The bottom line is that reciprocity goes a long way in making your poster printing more persuasive and convincing. A little favor on your end can do many wonders to your customers, and eventually, a lot of good to your color posters when your message conveys even the toughest requests.

For comments and inquiries about the article visit: Color Posters, Poster Printing

About the Author

Janice Jenkins is a writer for a marketing company in Chicago, IL. Mostly into marketing research, Janice started writing articles early 2007 to impart her knowledge to individuals new to the marketing industry.

My Love-Hate Relationship with Iceland

My Love-Hate Relationship with Iceland

Article by David Brooks

I was originally going to title this article, “Why I like Iceland” But the truth is that title doesn’t express my true feelings about this country. The truth is far more complex.

There’s a great line in one of my favorite movies, “Lawrence of Arabia” where Lawrence is speaking to Auda, the leader of the Howeitat, who is very effectively convincing him to join him in his battle against the Turks – something he didn’t know he wanted to do but ends up agreeing to anyways. In the end, Auda, realizing that his mind has been changed for him, says to Lawrence, “You trouble me like women.” That line expresses how I feel about Iceland.To me, Iceland is like a difficult but beautiful woman, a woman that is mysterious and alluring, deep and brilliant, strong and proud, and yet sometimes shockingly callous, aloof, shallow and ignorant. Yet, I keep coming back. I keep trying to understand the mystery and get my mind around her many complexities.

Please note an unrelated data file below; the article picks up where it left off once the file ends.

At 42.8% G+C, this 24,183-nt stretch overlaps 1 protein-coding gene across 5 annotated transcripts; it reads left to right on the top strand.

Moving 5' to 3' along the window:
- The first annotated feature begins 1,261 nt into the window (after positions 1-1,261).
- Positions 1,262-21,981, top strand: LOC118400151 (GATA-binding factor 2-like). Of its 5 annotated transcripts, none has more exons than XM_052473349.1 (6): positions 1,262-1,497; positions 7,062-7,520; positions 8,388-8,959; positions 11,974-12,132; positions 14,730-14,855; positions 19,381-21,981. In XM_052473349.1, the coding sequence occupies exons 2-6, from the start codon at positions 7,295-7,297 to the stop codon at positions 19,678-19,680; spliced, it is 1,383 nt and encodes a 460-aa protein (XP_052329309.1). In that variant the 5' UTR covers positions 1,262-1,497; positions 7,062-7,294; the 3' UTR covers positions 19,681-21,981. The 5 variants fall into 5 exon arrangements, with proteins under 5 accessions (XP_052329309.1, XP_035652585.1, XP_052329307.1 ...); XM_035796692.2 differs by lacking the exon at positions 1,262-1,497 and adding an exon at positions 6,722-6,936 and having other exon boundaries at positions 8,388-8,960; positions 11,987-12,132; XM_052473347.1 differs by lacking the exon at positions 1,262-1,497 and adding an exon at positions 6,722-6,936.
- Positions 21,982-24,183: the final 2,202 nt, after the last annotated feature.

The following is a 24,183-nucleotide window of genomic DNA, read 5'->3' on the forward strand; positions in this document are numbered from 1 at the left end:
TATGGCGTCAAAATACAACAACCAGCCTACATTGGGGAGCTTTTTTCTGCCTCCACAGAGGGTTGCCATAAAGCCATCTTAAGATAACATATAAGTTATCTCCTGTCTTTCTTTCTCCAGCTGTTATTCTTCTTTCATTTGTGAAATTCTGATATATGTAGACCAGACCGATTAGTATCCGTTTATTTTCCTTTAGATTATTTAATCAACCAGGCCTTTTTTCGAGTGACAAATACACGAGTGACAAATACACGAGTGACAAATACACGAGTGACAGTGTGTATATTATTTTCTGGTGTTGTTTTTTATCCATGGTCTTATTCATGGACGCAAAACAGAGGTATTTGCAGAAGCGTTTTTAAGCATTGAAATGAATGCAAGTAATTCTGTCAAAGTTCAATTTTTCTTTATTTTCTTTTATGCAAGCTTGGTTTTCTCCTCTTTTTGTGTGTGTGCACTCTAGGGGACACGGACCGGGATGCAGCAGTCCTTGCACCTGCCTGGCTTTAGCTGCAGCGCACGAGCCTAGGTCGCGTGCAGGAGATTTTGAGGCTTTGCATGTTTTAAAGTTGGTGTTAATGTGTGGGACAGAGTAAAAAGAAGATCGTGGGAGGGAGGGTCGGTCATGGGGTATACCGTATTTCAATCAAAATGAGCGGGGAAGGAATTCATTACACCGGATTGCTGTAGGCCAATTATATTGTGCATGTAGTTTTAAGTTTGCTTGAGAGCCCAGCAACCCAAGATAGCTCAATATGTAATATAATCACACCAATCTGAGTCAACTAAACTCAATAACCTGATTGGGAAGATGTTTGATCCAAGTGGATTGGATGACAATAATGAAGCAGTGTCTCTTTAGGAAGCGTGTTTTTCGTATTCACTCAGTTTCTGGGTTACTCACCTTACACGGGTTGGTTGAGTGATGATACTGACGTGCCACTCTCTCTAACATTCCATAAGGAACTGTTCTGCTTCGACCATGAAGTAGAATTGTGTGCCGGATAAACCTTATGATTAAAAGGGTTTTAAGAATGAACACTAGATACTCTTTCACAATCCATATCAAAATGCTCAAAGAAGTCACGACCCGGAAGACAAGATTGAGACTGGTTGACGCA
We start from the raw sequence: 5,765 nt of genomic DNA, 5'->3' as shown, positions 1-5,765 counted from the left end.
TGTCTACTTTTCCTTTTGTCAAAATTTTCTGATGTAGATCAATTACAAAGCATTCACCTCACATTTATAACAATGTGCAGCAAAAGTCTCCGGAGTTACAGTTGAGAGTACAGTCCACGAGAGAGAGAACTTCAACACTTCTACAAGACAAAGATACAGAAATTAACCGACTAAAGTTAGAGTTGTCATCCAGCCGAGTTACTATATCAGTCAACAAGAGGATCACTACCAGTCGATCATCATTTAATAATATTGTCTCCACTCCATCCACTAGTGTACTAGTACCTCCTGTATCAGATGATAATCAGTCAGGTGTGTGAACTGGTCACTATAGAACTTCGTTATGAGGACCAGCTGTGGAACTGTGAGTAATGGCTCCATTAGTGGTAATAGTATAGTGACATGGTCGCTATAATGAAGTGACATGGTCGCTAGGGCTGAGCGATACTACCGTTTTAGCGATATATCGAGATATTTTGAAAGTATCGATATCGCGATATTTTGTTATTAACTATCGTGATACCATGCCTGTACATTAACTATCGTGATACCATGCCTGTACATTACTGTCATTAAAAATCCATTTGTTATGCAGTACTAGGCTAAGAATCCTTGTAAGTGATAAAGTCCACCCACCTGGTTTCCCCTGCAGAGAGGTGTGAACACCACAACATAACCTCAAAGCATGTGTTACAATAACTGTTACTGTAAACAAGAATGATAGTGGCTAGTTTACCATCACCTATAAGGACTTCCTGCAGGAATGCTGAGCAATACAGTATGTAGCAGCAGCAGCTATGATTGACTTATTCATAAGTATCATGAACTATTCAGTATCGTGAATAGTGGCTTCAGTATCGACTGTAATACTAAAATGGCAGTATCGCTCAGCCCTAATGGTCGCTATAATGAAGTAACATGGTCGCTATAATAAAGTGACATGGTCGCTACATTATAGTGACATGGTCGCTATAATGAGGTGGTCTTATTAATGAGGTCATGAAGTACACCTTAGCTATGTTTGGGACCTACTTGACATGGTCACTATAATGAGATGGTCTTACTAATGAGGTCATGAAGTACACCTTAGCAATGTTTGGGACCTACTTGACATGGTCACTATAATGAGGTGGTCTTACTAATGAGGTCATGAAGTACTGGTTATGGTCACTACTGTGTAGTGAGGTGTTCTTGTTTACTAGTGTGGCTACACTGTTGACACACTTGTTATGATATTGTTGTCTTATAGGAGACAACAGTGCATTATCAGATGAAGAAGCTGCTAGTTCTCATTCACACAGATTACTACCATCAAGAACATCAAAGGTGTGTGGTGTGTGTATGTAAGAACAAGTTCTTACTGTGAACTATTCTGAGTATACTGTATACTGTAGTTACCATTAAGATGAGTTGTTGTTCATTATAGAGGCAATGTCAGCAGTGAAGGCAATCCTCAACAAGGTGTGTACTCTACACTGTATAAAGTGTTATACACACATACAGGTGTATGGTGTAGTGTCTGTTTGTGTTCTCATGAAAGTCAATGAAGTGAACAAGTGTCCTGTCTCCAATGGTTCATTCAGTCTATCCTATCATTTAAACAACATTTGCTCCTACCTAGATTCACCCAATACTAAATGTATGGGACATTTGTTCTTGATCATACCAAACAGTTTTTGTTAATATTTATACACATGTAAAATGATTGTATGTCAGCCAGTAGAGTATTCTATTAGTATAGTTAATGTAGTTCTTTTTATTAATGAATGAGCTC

I lived in Iceland for two years, from 2004-2006. And to paraphrase a famous quote from Charles Dickens, it was the best and worst of times. During that time, I don’t think I ever got comfortable with the people, the language, the culture and certainly not the weather. And to add to Iceland’s mystery and challenges, it is just a tiny island way out in the North Atlantic not far below the Arctic Circle. It’s cold and blustery and almost never warm – much like the people.

But every once and a while, the sun shines and the temperatures rise and the warmth and beauty is breathtaking, making all of the misery and hardship seem worth it.For this reason and many others, living in Iceland is not for the feint of heart. I believe it requires a high degree of emotional intelligence; either that or none at all. If you are somewhere in the middle, like I was, this chilly mistress will get in your head and make you doubt yourself in ways that can be cruel. In that sense I failed, at least initially. What I learned about myself while living in Iceland took me years to process and integrate. In short, I had to grow up and stop worrying about what people thought of me. I also had to learn patience. So, in a strange way, Iceland was a very real and direct part of my becoming an adult. But like a tough teacher or lover that forced you to be better, you resent the method but later, appreciate and respect the lesson.There is much to respect and love about Iceland. It is a country with an incredibly rich and long-standing history.